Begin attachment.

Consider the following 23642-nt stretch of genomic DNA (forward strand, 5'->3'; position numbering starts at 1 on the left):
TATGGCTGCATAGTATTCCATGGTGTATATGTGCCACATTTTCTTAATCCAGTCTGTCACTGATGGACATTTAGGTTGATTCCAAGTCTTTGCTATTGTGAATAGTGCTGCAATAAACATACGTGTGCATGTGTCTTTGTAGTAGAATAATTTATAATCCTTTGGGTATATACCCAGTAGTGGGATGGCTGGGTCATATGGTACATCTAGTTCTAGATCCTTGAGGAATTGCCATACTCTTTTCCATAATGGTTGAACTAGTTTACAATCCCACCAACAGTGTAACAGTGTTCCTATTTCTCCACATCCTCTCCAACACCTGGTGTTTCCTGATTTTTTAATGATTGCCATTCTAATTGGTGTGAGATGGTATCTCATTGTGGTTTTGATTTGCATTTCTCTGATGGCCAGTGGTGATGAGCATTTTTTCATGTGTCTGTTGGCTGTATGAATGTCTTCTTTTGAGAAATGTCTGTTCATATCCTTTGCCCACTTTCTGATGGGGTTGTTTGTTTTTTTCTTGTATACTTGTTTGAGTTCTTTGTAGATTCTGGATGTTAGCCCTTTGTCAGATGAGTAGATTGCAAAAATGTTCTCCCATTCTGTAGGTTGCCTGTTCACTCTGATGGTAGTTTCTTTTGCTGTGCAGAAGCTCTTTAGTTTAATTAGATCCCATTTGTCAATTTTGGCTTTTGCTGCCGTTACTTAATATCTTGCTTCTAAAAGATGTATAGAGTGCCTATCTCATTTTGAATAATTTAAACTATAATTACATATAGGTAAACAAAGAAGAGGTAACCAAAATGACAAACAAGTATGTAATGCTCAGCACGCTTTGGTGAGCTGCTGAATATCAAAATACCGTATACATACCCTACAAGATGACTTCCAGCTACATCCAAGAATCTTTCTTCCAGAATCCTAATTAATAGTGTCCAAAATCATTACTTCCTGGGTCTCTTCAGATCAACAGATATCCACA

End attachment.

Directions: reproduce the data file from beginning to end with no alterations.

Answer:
Consider the following 23642-nt stretch of genomic DNA (forward strand, 5'->3'; position numbering starts at 1 on the left):
TATGGCTGCATAGTATTCCATGGTGTATATGTGCCACATTTTCTTAATCCAGTCTGTCACTGATGGACATTTAGGTTGATTCCAAGTCTTTGCTATTGTGAATAGTGCTGCAATAAACATACGTGTGCATGTGTCTTTGTAGTAGAATAATTTATAATCCTTTGGGTATATACCCAGTAGTGGGATGGCTGGGTCATATGGTACATCTAGTTCTAGATCCTTGAGGAATTGCCATACTCTTTTCCATAATGGTTGAACTAGTTTACAATCCCACCAACAGTGTAACAGTGTTCCTATTTCTCCACATCCTCTCCAACACCTGGTGTTTCCTGATTTTTTAATGATTGCCATTCTAATTGGTGTGAGATGGTATCTCATTGTGGTTTTGATTTGCATTTCTCTGATGGCCAGTGGTGATGAGCATTTTTTCATGTGTCTGTTGGCTGTATGAATGTCTTCTTTTGAGAAATGTCTGTTCATATCCTTTGCCCACTTTCTGATGGGGTTGTTTGTTTTTTTCTTGTATACTTGTTTGAGTTCTTTGTAGATTCTGGATGTTAGCCCTTTGTCAGATGAGTAGATTGCAAAAATGTTCTCCCATTCTGTAGGTTGCCTGTTCACTCTGATGGTAGTTTCTTTTGCTGTGCAGAAGCTCTTTAGTTTAATTAGATCCCATTTGTCAATTTTGGCTTTTGCTGCCGTTACTTAATATCTTGCTTCTAAAAGATGTATAGAGTGCCTATCTCATTTTGAATAATTTAAACTATAATTACATATAGGTAAACAAAGAAGAGGTAACCAAAATGACAAACAAGTATGTAATGCTCAGCACGCTTTGGTGAGCTGCTGAATATCAAAATACCGTATACATACCCTACAAGATGACTTCCAGCTACATCCAAGAATCTTTCTTCCAGAATCCTAATTAATAGTGTCCAAAATCATTACTTCCTGGGTCTCTTCAGATCAACAGATATCCACA